It thus appears that the attention process is in part, at least, a motor process, which in this case follows the direction of the lines, acquiring thereby a momentum which is not at once arrested by a break in the line, but is readily diverted by a change in the direction of the line. If the lines are so situated that the attention process excited by the one set is carried away from the other set, the one set inhibits the other. If, on the other hand, the lines in the one set are so situated that they can readily take up the overrunning or unarrested processes excited by the other set, the two figures support each other by becoming in fact one figure. The great importance of the motor elements of the attention process in ideation, and thus in the persistence of the idea, is evident in either phase of the experiment.
Seconds Seconds. 1 Figures alike: Left 30.8 Right 31.9 2 " unlike: Simple 27.10 Complex 34.62 3 " " Small 24.54 Large 33.30 4 " " Gray 25.61 White 29.53 5 " " Line 31.91 Angle 38.54 6 " " Plain 23.92 Marked 37.48 7 " " (colored) 5 seconds 27.75 10 seconds 29.15 8 " " (gray) 5 seconds 25.42 10 " 32.12 9 " " 1st exposure 12.64 2d exposure 36.45 10 " " Vertical line 34.94 Hor. line 34.49 11 " " Full-faced 28.10 Outline 41.08 12 " " Figure 29.26 Int. lines 39.32 13 " " Figure 34.03 Vert. lines 36.40 14 " " Stationary 28.88 Moved 37.39 15 " " Gray 30.90 Colored 37.81 16 (See Table XVI.)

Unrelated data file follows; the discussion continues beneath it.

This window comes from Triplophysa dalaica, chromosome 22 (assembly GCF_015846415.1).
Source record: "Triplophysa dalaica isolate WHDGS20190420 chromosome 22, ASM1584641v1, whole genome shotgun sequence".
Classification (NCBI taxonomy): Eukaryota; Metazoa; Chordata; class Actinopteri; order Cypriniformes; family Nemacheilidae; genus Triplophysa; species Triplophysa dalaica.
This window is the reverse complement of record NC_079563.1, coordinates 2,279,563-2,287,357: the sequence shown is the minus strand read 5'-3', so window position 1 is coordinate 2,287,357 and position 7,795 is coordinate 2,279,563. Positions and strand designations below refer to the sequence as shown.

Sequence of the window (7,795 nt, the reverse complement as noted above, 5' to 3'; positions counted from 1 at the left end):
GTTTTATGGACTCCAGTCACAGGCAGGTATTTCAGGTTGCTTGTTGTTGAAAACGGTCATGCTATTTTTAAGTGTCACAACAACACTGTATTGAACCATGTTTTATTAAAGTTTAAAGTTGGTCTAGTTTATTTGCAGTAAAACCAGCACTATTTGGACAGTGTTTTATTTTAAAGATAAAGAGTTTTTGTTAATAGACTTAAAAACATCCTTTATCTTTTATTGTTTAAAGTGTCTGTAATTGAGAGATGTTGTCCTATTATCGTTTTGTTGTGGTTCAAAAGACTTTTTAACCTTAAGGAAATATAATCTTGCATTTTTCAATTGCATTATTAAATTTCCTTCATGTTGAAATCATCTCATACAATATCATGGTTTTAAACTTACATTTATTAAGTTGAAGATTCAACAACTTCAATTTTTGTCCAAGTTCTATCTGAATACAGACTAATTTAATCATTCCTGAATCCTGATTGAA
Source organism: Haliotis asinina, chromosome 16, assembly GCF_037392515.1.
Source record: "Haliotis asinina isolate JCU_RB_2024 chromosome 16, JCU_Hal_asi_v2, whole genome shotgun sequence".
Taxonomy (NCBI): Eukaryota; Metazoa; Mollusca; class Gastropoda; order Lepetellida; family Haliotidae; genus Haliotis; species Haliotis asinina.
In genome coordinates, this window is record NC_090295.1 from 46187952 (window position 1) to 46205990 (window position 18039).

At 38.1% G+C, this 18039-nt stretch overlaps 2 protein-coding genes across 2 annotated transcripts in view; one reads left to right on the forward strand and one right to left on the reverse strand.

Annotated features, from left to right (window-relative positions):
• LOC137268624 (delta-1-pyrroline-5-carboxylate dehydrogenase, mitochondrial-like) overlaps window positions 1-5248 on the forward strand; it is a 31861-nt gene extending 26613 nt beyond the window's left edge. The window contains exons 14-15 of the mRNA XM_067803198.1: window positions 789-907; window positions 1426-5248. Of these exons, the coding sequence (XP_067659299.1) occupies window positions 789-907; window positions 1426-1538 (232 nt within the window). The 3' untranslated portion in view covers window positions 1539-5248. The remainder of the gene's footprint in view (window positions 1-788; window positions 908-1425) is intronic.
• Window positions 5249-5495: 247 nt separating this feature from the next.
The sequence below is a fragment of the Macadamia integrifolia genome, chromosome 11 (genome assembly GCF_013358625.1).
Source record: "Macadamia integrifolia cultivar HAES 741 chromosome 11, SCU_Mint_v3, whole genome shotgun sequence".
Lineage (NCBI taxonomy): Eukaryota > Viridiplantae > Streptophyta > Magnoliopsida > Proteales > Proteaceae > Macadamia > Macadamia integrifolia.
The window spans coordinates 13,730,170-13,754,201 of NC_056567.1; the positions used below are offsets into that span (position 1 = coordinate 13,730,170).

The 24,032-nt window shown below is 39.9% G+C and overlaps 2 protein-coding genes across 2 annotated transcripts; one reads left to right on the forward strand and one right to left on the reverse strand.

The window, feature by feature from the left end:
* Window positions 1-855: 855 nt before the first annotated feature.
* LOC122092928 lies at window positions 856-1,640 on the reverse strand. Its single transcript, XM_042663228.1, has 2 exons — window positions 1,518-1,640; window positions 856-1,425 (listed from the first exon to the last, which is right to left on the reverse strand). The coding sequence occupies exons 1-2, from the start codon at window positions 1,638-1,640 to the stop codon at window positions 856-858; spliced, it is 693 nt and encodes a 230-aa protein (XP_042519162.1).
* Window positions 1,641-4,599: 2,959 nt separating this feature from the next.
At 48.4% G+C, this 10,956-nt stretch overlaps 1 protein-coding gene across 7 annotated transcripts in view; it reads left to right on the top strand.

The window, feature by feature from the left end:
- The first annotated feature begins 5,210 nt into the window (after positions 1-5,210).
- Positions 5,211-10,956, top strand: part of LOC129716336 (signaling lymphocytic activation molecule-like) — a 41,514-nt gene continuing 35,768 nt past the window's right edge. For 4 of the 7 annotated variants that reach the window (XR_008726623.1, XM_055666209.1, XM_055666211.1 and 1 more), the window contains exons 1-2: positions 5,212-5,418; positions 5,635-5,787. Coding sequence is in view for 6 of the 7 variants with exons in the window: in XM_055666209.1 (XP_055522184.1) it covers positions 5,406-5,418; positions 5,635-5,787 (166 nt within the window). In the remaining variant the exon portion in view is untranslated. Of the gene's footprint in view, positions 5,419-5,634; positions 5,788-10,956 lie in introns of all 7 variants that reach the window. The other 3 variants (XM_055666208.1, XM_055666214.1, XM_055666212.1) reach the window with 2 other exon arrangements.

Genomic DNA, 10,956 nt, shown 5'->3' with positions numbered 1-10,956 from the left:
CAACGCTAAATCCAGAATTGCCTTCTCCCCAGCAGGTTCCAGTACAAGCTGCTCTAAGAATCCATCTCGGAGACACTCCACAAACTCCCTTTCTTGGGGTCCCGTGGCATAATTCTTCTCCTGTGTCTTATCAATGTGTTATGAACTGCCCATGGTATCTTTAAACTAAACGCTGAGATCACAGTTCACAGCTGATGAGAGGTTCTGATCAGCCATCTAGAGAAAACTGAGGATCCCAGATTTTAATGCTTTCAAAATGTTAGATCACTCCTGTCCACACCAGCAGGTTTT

If we put these results into the form of propositions, we find:
1. That when the objects are similar surfaces, seen under similar conditions, the chances of the recurrence and persistence of their images are, on the whole, practically equal.
2. That surfaces bounded by complicated outlines have an advantage in ideation, other things equal, over surfaces bounded by simple outlines.
3. That as between two objects of unequal area—color, form, and other conditions being the same—the larger object has the advantage in the ideational rivalry.
4. That the image of a white object has a like advantage over the image of a gray object.
5. That broken or complex lines have in ideation an advantage over straight or simple lines.
6. That an object with varied content, other conditions remaining the same, has an advantage over an object with homogeneous surface.
7 and 8. That an increase of the time during which the attention is given to an object increases the chances for the recurrence of its image or idea.